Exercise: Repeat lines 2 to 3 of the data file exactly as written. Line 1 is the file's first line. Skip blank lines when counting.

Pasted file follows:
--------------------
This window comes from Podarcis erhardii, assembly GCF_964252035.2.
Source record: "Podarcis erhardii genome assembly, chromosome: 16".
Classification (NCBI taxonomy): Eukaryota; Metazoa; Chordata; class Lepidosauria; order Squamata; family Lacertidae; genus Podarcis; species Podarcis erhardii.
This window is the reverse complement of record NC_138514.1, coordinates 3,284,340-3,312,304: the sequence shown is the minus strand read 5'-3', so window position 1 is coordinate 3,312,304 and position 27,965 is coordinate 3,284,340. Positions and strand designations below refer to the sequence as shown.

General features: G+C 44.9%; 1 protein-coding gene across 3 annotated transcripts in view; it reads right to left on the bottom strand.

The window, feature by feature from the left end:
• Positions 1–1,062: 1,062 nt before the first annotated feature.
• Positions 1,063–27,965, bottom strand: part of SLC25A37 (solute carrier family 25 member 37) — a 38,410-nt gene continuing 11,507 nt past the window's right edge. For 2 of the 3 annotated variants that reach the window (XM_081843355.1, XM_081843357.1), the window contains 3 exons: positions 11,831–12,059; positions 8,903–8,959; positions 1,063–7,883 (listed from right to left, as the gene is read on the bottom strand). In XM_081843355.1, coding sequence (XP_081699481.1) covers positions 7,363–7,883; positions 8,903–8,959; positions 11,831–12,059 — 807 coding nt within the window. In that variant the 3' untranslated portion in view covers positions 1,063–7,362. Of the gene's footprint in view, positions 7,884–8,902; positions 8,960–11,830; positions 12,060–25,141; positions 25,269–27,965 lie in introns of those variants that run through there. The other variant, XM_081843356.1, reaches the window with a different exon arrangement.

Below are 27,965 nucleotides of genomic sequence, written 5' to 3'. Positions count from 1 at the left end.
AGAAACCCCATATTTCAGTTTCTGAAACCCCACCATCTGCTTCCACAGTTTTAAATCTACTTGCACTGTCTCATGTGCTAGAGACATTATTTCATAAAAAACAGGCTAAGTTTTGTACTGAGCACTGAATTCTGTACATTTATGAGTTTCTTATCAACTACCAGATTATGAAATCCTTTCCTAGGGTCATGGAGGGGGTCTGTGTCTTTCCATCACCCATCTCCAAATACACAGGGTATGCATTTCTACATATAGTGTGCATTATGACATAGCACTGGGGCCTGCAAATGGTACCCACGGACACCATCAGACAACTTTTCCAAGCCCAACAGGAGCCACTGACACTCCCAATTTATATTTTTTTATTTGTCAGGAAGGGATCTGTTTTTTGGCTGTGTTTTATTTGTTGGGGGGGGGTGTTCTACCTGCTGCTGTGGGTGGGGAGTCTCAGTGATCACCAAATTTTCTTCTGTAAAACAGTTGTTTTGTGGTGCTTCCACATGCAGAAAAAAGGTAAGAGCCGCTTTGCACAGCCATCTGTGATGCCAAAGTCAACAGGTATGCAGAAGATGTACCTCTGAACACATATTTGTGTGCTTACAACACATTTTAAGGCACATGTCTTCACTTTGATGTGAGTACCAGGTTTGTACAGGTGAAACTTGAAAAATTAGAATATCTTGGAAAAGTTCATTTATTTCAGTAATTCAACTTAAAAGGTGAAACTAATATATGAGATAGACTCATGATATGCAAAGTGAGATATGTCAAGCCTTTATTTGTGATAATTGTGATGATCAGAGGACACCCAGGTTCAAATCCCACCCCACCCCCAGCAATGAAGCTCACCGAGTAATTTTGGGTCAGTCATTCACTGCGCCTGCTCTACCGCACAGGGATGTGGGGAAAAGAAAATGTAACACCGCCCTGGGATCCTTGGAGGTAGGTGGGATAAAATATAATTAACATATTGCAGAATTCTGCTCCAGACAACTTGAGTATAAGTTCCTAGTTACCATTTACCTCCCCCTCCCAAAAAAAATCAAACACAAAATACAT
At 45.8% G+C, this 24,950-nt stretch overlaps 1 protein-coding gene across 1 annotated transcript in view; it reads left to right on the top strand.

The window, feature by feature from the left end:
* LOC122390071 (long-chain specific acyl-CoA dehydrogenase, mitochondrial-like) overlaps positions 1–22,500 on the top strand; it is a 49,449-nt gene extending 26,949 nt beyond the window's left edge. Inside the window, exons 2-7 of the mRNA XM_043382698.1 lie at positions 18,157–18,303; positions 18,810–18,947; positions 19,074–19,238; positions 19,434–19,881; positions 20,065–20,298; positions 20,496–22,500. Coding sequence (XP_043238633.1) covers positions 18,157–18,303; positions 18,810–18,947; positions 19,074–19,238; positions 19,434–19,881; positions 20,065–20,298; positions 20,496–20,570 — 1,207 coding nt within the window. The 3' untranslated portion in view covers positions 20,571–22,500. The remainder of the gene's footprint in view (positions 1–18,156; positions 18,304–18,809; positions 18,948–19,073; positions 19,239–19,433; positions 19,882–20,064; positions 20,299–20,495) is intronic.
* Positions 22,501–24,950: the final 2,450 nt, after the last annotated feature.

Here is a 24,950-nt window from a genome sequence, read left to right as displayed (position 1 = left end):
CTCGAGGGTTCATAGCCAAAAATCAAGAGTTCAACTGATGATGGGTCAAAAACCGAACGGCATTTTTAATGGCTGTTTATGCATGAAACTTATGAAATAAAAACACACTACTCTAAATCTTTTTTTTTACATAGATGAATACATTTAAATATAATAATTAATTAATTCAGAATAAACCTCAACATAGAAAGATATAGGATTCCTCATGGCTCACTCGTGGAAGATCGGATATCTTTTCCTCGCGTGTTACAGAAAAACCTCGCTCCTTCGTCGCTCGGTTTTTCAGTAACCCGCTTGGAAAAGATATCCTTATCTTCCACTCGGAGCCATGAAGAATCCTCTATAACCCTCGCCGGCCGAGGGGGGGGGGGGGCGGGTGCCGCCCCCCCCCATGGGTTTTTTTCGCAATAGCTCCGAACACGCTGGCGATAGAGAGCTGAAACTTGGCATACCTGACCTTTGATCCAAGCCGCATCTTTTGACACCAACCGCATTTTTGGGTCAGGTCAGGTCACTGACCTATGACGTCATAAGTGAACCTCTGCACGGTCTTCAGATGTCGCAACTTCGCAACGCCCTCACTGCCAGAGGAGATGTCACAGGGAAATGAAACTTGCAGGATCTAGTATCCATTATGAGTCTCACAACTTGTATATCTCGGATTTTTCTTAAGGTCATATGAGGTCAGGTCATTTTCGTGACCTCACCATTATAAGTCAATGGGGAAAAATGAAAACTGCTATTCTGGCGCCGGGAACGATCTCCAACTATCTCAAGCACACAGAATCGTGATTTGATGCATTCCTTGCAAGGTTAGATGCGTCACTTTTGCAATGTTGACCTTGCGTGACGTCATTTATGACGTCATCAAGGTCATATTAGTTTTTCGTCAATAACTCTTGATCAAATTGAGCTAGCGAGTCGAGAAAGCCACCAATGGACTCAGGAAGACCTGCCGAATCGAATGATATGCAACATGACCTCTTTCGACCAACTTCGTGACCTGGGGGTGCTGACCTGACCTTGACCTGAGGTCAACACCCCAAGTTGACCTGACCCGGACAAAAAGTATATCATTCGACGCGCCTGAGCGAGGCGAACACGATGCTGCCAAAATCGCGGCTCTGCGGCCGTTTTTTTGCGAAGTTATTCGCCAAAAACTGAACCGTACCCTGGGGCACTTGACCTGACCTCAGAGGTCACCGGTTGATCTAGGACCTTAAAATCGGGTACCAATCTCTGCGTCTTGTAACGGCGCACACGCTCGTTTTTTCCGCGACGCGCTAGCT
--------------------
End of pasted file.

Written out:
Source record: "Podarcis erhardii genome assembly, chromosome: 16".
Classification (NCBI taxonomy): Eukaryota; Metazoa; Chordata; class Lepidosauria; order Squamata; family Lacertidae; genus Podarcis; species Podarcis erhardii.